Foreign Policy Blogs

The Hague’s Ruling and its Ramifications

A surge of Chinese arrivals to Nha Trang, the capital of the south-central Vietnamese province of Khanh Hoa, has sparked worries that the world-renowned resort town will soon be ‘Chinalized.’ (http://tuoitrenews.vn)

In recent weeks, ahead of the July 12 ruling by The Hague over Beijing’s claims to the South China, incidents of bad behavior by Chinese tourists in Vietnam have widely circulated on social media and been reported on by Vietnamese news media.

In response, Vietnamese authorities are initiating several campaigns in the hope bad behavior can be stemmed without threatening its thriving tourism sector. Vietnam benefited from some 1.78 million Chinese tourists last year, with some 1.2 million Chinese nationals having visited in the first six months of this year, although the amount of revenue Chinese tourists contribute to Vietnam’s economy has recently been questioned.

When visiting Vietnam, Chinese tourists are issued a separate visa on arrival and their passports are not stamped—given China’s nine-dash line is printed in each Chinese passport. Manila has long avoided stamping Chinese passports that include the controversial nine-dash line, which outlines Beijing’s claims to some 90 percent of the South China Sea.

The good behavior campaign kicked off this month with the Vietnam National Administration of Tourism requesting Chinese officials to strictly deal with misbehaving Chinese tourists in Vietnam. Chinese tourists are already under the watchful eye of Beijing, after Chinese authorities issued a set of guidelines in 2013 for their nationals when traveling overseas. Beijing also published an etiquette guide for tourists, and Chinese can be placed on a “blacklist” for committing violations and banned from traveling abroad for a lengthy period—anywhere between two and 10 years. The blacklist includes the nine deadly sins of:

  1. Interfering with aircraft or public transport,
  2. Damaging public facilities,
  3. Offending local traditions, cultures or living habits,
  4. Destroying cultural and historical relics,
  5. Participating in gambling, prostitution or drug use,
  6. Threatening public, personal or property safety,
  7. Damaging ecosystem, breaking wildlife protection regulations,
  8. Perpetuating “low-taste or superstitious” ideas,
  9. Other behavior that causes a negative impact.

Tourism authorities in Da Nang started last year using a similar approach, issuing more than 5,000 free leaflets on good behavior (in English, Mandarin and Vietnamese) to tourists. Vietnamese tourism authorities also released a video in Mandarin, using cartoons in an effort to reach out and encourage proper behavior among Chinese visitors.

Vietnamese authorities are also cracking down on illegal Chinese tour guides and tourism companies, many of which have been found to be working without licenses and distorting historical facts. In Nha Trang, a popular beach destination for Chinese tourists, 64 Chinese nationals were caught working illegally for a travel agency and will be soon be deported. According to Vietnamese law, foreigners are not allowed to work as tour guides. Authorities in Da Nang, another popular destination, believe there are as many as 60 Chinese working in the tourism industry, with some distorting historical facts over claims to the South China Sea (East Sea).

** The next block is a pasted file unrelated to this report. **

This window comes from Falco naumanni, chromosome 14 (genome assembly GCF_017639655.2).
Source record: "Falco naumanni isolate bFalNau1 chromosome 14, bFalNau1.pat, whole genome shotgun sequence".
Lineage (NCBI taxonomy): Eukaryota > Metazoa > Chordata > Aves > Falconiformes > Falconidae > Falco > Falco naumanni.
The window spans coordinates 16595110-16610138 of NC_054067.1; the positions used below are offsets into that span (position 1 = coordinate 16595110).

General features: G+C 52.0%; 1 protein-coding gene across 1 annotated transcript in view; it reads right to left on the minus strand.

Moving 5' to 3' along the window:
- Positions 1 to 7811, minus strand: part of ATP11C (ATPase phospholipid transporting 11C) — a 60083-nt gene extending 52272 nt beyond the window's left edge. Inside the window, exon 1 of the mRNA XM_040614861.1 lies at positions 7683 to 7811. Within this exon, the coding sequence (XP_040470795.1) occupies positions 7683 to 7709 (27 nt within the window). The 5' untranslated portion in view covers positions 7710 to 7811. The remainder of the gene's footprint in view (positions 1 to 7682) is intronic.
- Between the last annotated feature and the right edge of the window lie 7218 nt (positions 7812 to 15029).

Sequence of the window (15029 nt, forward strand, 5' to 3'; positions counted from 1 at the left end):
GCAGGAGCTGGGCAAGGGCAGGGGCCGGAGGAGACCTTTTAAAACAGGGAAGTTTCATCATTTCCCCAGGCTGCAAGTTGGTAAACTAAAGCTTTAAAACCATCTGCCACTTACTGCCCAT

While the ruling against China coming out of The Hague was limited to Beijing’s claims to maritime territory in the South China Sea, the ruling will likewise have ongoing ramifications for relations between China and the other claimant nations. Nationalists in countries like Vietnam or the Philippines may use the favorable ruling as their justification for discriminating against Chinese visitors, and authorities will have to ensure fair treatment for all nationalities. Likewise, nationalists in China may use the unfavorable ruling to lash out against the Philippines or Washington (thought by some to have pushed Manila to file the case) by attacking U.S. business interests.

Nationalist sentiment and patriotic fervor are running high following The Hague’s ruling against China, and the leadership of the claimant countries of the South China Sea must seek to reduce tensions lest their citizens turn on their own governments over failure to act tough with China.  

 

Author

Gary Sands
Gary Sands

Gary Sands is a Senior Analyst at Wikistrat, a crowdsourced consultancy, and a Director at Highway West Capital Advisors, a venture capital, project finance and political risk advisory. He has contributed a number of op-eds for Forbes, U.S. News and World Report, Newsweek, Washington Times, The Diplomat, The National Interest, International Policy Digest, Asia Times, EurasiaNet, Eurasia Review, Indo-Pacific Review, the South China Morning Post, and the Global Times. He was previously employed in lending and advisory roles at Shell Capital, ABB Structured Finance, and the U.S. Overseas Private Investment Corporation. He earned his Masters of Business Administration in International Business from the George Washington University in Washington, D.C. and a Bachelor of Science in Finance at the University of Connecticut in Storrs, Connecticut. He spent six years in Shanghai from 2006-2012, four years in Rio de Janeiro, and is currently based in Ho Chi Minh City, Vietnam. [email protected]

americasdiplomats_socialmediaasset